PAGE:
When it comes to investment advice for newbies, you’ve probably heard just how important it is to diversify your investments. But what exactly does it mean to diversify, and how does it help grow your money in the long-term?
We’ll go over the nuts and bolts of investing and share some simple ways to diversify your investments:
What Is Diversification?
In a nutshell, diversification simply means not putting all your eggs in one basket. Diversification refers to investing in a variety of asset classes as well as choosing a mix of investments within each asset class, explains Tara Falcone, CFP® and founder of ReisUp. Historically, diversifying your investments has proved to net you returns while lowering the risks.
Note that diversification is different than asset allocation, which refers to the mix of primary investment baskets, or asset classes, in your portfolio. For example, with asset allocation, you could be 100% invested in stocks, or you could be 50% invested in stocks and 50% in bonds, or some such combination. So the 100% stock portfolio just mentioned is likely not well diversified because it only contains stocks. However, the 50/50 portfolio is diversified because you’re investing in both stocks and bonds.
“Diversifying your investments is important because it’s extremely difficult to know which investments will perform best, especially in the short term,” says Mike Palazzolo, CFP® and founder of the Detroit-based financial planning firm Fintentional. “When you diversify, you spread your investment across many companies around the globe.”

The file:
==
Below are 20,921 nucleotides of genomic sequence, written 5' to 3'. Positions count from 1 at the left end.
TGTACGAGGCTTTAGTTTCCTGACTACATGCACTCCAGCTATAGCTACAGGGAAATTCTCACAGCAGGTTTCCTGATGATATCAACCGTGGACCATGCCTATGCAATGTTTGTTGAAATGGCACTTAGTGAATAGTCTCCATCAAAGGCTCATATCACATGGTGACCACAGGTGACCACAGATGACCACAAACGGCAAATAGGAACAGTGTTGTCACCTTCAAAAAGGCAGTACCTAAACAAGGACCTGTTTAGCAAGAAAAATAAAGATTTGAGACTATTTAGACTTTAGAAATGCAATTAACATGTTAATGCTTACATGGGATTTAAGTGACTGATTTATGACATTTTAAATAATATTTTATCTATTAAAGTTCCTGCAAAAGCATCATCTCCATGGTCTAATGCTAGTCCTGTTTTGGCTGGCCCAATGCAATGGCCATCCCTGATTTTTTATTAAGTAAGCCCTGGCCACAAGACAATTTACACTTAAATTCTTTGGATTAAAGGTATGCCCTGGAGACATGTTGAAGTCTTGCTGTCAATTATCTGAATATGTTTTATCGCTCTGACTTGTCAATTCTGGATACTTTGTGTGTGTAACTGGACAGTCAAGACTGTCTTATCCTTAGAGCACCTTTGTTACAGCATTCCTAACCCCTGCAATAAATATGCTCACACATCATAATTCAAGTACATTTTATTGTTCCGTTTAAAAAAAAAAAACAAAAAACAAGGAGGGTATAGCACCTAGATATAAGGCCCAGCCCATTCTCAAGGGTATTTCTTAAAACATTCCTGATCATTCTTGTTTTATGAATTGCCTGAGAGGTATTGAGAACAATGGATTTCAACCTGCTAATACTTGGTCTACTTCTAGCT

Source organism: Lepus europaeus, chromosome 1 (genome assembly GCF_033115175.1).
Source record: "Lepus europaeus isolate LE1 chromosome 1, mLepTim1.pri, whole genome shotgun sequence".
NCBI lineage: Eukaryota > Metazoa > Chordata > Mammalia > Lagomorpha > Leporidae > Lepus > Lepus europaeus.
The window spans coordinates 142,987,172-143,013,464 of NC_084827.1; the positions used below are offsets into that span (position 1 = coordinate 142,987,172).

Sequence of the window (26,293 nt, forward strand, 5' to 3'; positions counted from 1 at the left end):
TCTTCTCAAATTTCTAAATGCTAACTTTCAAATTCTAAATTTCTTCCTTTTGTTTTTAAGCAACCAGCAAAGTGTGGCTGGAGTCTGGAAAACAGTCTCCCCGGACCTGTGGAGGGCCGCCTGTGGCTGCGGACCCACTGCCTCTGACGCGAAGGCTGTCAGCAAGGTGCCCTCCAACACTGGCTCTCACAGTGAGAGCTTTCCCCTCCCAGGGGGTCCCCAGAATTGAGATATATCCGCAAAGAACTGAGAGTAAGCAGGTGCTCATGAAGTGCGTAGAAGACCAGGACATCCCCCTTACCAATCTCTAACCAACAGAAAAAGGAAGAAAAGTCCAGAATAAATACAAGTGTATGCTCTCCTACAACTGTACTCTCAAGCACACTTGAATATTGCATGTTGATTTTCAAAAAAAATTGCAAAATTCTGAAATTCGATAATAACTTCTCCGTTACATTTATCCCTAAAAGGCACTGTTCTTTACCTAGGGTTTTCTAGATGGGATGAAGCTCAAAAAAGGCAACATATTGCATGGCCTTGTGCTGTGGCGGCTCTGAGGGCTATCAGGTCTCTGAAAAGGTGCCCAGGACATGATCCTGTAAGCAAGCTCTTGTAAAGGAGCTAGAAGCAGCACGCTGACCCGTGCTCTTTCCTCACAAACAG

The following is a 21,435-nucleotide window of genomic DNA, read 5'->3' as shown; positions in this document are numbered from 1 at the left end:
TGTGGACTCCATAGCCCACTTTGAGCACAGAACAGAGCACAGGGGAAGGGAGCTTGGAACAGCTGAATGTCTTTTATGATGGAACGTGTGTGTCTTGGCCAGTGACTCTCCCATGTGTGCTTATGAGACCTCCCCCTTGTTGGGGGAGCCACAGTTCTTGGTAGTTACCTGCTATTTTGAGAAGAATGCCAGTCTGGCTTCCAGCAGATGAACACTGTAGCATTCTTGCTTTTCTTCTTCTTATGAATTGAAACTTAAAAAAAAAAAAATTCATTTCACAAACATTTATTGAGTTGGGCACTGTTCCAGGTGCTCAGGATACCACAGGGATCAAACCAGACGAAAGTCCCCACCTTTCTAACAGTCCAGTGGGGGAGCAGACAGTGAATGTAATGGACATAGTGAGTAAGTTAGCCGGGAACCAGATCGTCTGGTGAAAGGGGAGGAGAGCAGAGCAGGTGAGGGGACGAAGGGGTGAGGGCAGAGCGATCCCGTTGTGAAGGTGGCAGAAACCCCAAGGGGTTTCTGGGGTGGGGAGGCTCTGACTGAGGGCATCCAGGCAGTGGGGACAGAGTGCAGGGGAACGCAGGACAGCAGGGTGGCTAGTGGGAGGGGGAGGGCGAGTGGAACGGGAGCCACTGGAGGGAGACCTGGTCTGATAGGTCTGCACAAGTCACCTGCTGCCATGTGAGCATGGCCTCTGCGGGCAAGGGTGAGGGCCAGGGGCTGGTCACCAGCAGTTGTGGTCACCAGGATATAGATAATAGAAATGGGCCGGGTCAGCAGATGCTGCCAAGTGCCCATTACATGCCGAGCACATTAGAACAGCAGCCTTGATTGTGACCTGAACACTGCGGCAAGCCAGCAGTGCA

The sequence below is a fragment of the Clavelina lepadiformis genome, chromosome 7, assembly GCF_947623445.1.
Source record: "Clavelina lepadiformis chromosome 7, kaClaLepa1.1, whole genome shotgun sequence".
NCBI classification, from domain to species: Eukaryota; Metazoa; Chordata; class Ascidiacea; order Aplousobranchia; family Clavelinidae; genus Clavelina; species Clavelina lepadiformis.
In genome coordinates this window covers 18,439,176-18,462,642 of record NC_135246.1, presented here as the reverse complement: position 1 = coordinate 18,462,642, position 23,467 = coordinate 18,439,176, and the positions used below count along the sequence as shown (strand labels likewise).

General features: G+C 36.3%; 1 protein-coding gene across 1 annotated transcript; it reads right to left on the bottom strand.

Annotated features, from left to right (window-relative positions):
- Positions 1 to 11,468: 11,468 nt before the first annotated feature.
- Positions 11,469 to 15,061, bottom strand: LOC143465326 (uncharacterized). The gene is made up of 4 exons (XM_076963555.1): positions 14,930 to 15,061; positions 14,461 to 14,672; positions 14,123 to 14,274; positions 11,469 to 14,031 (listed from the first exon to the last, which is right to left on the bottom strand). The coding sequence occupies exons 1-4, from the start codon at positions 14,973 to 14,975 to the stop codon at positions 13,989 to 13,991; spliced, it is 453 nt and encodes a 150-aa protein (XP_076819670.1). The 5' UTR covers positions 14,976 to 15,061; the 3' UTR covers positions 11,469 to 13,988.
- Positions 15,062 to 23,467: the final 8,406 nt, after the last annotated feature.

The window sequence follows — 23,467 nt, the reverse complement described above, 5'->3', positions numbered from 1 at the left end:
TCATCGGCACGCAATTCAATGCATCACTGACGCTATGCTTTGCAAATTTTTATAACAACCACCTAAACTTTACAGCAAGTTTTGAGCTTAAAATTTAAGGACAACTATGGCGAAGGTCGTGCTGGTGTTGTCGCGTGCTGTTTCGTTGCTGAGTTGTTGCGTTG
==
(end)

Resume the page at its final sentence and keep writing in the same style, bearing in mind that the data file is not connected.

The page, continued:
“You always want certain pieces of your portfolio to be in favor no matter what’s going on in the market,” adds Falcone. “This allows the in-favor asset classes to ‘cushion the fall’ when other assets are out of favor.” For example, take a portfolio that contains only stocks. If the stock market drops 20%, your portfolio would lose 20% of its value. But if you were 50/50 invested in stocks and cash, your portfolio would only lose 10% of its value.
Your investment mix depends on two main things: 1) your comfort level with risk and 2) your target date for retirement. So if you are in your 20s or 30s and are comfortable taking on a lot of risk, you may have a more aggressive investment mix, which is usually more stocks (stocks are typically riskier but have a higher rate of return) and less in bonds (they’re less risky but also have a lower rate of return).
Here are some ways you can go about diversifying your investments:
Spread Your Contributions Across Different Asset Classes
Instead of investing just in stocks, create an investment mix of the three different asset classes: stocks, bonds and cash. You can do this yourself and change the mix over time. If in doubt, talk to a financial planner and get some expert advice based on your particular situation and money goals. They can provide strategies and come up with a solid game plan to align with your risk level and target dates.
Invest in Low-Cost Index Funds
Diversifying your investments doesn’t have to be difficult or complicated, explains Palazzolo. Many investment firms offer a family of funds. For example, Vanguard offers a family of funds called LifeStrategy that ranges from 20% to 80% stock exposure. Under the covers, the funds invest in Vanguard Total U.S. Stock Market, Vanguard Total International Stock, Vanguard Total U.S. Bond, and Vanguard Total International Bond index funds. By investing in one of the LifeStrategy funds, you would own shares of over 10,000 stocks and 12,000 bonds.